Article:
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What is it?

Recycling is the processing of used or unwanted goods to provide the raw material to make new ones. Recycling prevents useful material resources being wasted, reduces the use of raw materials and energy and as a result cuts greenhouse gas emissions, which contribute to Climate Change. Recycling is a key concept of modern waste management and is the third stage of the waste hierarchy after reduce and reuse.

Recycling involves three steps:

  • Collecting materials to be recycled
  • Processing these materials
  • Re-manufacturing products from these materials that are then purchased

If all these three steps are followed, then we are 'closing the recycling loop', hence the recycling symbol- the mobius loop- with its three arrows.

Where is it used?

Recycling schemes are operated throughout the world.

How does it work?

Image depicting RecyclingThe process can be separated into clean and dirty recycling.

Clean recycling involves the separate collection of recyclable material from the kerbside in a container such as a box, bin or bag or at 'drop off' points where recycling banks are located. The recyclables are then placed on specially designed vehicles with different compartments for different materials. The success of this type of scheme relies on people sorting their waste correctly.

Another approach is to collect recycled materials mixed together (co mingled) with separation taking place later through mechanical processes and hand sorting at plants called Materials Reclamation Facilities (MRF).

The alternative to this approach, 'dirty recycling', does not require the householder to sort their waste for recycling; all waste (recyclables and non recyclables) is put in the same container. The recyclable materials are removed later at a dirty MRF through a variety of mechanical processes and hand sorting. It should be noted that because the waste is mixed the recyclable materials produced by this system often suffer from higher levels of contamination.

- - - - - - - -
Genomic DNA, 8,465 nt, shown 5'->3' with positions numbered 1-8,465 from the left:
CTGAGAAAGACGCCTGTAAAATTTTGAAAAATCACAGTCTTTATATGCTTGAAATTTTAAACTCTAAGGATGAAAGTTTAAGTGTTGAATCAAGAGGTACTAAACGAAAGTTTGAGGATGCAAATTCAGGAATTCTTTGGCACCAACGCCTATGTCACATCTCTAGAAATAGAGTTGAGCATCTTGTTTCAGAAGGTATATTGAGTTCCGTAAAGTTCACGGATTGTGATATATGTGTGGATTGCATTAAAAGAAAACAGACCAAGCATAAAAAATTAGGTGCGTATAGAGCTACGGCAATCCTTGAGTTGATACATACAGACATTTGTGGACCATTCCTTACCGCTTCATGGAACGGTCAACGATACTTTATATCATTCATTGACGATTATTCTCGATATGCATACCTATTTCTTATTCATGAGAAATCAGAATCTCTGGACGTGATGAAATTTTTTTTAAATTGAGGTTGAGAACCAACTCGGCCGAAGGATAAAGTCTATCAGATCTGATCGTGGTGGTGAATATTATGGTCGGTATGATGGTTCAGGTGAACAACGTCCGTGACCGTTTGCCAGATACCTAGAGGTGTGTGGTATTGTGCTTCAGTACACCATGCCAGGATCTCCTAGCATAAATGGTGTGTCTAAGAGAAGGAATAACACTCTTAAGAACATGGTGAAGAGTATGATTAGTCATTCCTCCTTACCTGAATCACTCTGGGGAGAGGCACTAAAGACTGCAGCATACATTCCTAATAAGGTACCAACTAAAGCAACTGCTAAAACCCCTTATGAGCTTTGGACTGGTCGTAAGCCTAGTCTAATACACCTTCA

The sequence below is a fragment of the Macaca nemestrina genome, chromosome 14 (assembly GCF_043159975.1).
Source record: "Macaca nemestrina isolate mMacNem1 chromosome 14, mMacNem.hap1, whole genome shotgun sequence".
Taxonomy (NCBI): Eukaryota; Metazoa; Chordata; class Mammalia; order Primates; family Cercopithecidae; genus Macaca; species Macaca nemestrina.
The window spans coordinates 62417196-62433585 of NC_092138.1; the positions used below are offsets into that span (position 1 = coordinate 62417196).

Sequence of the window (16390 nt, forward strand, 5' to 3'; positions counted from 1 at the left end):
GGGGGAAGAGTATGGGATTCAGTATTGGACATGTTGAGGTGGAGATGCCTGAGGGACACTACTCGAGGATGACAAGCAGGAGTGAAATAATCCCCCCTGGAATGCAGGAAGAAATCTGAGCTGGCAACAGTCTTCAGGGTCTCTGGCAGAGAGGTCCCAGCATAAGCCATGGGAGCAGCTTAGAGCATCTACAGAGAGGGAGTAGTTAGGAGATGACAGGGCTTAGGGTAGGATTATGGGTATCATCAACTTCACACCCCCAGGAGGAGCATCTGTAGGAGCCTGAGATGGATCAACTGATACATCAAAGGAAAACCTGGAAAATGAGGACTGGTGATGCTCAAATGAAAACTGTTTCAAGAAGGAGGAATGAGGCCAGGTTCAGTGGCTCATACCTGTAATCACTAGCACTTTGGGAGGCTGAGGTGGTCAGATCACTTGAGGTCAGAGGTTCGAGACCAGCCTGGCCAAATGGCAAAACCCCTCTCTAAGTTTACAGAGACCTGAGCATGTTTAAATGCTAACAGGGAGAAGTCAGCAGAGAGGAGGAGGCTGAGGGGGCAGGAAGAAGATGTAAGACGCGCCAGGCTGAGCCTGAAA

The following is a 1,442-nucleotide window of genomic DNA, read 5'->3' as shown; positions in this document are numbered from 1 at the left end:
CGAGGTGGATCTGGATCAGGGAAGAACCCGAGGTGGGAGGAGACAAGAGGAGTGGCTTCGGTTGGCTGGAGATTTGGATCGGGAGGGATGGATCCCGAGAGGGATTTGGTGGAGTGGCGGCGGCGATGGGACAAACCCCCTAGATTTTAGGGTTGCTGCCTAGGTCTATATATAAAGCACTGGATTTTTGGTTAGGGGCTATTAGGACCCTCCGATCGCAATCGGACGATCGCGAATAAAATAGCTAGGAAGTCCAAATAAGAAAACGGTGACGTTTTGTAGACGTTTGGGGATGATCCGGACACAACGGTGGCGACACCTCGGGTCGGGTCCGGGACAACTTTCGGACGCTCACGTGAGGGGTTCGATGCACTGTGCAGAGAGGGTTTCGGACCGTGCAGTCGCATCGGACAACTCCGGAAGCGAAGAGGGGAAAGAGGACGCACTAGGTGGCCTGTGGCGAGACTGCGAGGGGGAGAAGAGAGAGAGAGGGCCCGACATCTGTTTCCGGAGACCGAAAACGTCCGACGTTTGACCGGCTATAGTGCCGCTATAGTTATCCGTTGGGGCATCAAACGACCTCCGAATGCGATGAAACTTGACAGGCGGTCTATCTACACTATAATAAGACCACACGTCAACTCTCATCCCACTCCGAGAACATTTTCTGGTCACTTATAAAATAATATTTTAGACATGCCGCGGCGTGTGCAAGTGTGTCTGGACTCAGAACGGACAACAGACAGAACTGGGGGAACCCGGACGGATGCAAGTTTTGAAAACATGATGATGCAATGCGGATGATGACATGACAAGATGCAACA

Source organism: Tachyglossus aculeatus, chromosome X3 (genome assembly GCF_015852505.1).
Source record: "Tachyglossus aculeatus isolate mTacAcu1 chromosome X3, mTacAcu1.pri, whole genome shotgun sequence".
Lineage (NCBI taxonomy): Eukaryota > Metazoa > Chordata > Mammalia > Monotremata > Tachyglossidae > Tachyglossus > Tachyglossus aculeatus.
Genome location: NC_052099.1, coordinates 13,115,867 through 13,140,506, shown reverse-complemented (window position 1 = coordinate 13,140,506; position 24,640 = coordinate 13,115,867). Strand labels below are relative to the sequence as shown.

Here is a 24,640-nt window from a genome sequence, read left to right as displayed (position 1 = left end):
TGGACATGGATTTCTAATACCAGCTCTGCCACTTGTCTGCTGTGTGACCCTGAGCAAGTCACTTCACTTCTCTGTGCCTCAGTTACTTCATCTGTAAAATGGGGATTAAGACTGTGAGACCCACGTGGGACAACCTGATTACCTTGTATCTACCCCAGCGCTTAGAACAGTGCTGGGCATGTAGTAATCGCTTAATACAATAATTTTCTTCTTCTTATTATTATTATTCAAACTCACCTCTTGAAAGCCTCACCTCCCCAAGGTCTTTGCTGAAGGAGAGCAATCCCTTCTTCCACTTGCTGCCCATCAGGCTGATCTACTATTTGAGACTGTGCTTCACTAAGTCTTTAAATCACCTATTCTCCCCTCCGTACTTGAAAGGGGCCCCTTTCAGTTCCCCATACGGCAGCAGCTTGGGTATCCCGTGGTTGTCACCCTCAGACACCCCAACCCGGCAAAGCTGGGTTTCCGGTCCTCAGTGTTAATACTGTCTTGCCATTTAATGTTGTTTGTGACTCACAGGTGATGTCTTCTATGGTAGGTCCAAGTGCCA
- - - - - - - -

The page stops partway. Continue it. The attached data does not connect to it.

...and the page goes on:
Key Issues

Whatever collection methodology is used, recycling requires facilities, even if separation takes place at the kerbside, these materials will still need to be stored and possibly baled prior to being transported somewhere for reprocessing. These facilities may suffer from similar Not-In My-Backyard (NIMBY) issues experienced by other waste management facilities. In addition, it should be noted, that not all materials can be recycled and as a result additional technologies requiring infrastructure are required.

The reduction in the use of raw materials is the main benefit from recycling. By recovering materials from used products we are removing or reducing the need to extract yet more raw materials from the planet. This is important because the vast majority of resources that we use in manufacturing goods and providing services cannot be replaced. We need to remember that the use of these resources cannot go on indefinitely - we will eventually run out.

Image depicting Recycling Plant Image depicting Ailgylchu Image depicting Recycling Plant 3

Recycling also means that we avoid many of the additional environmental impacts associated with extracting the new resources, and the subsequent manufacturing and distribution of the goods produced. The mining, quarrying and logging to get resources can be environmentally destructive, damaging the natural environment and local wildlife habitats.  The processing and transportation activities also add to the environmental impact. Recycling often reduces energy use and causes less pollution than using raw materials.

Recycling is a practical and positive step, which we can all take to help the environment. It encourages us to think about the waste we produce and take responsibility for what happens to it. Perhaps this is the greatest advantage of recycling, as it raises our awareness, which is the first step towards changing the way we deal with any problem.

However recycling is not just about separating waste for collection. Recycling is about creating new materials from old and these materials have to compete against virgin raw materials. As a result, markets for recyclables fluctuate a great deal, being influenced by the supply and demand for both virgin and recycled materials. We can all play an even more important role by making sure we 'buy recycled', to close the recycling loop.

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